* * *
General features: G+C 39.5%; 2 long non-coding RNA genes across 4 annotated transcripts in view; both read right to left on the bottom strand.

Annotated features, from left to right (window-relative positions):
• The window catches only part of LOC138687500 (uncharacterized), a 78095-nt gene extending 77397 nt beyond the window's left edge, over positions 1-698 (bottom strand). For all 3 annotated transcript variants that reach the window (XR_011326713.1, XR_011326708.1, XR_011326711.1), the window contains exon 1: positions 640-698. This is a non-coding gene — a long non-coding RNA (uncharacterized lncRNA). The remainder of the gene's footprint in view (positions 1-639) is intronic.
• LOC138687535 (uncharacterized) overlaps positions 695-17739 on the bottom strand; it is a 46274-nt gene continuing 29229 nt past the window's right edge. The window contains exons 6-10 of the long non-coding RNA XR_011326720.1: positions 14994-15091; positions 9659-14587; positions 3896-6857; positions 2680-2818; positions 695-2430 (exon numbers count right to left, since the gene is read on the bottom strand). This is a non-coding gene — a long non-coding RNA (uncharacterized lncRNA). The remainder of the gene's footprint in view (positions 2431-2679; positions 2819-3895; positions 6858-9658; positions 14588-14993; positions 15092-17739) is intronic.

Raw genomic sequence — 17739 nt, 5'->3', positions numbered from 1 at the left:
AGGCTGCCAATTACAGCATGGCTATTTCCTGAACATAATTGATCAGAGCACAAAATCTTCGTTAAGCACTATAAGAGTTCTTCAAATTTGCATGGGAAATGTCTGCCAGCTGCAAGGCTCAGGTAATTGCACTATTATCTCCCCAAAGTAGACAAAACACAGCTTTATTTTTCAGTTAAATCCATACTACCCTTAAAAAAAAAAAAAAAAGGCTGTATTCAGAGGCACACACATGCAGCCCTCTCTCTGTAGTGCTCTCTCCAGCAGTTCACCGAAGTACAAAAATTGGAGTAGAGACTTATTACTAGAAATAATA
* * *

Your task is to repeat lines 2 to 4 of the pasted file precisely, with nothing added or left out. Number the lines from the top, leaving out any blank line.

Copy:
Annotated features, from left to right (window-relative positions):
• The window catches only part of LOC138687500 (uncharacterized), a 78095-nt gene extending 77397 nt beyond the window's left edge, over positions 1-698 (bottom strand). For all 3 annotated transcript variants that reach the window (XR_011326713.1, XR_011326708.1, XR_011326711.1), the window contains exon 1: positions 640-698. This is a non-coding gene — a long non-coding RNA (uncharacterized lncRNA). The remainder of the gene's footprint in view (positions 1-639) is intronic.
• LOC138687535 (uncharacterized) overlaps positions 695-17739 on the bottom strand; it is a 46274-nt gene continuing 29229 nt past the window's right edge. The window contains exons 6-10 of the long non-coding RNA XR_011326720.1: positions 14994-15091; positions 9659-14587; positions 3896-6857; positions 2680-2818; positions 695-2430 (exon numbers count right to left, since the gene is read on the bottom strand). This is a non-coding gene — a long non-coding RNA (uncharacterized lncRNA). The remainder of the gene's footprint in view (positions 2431-2679; positions 2819-3895; positions 6858-9658; positions 14588-14993; positions 15092-17739) is intronic.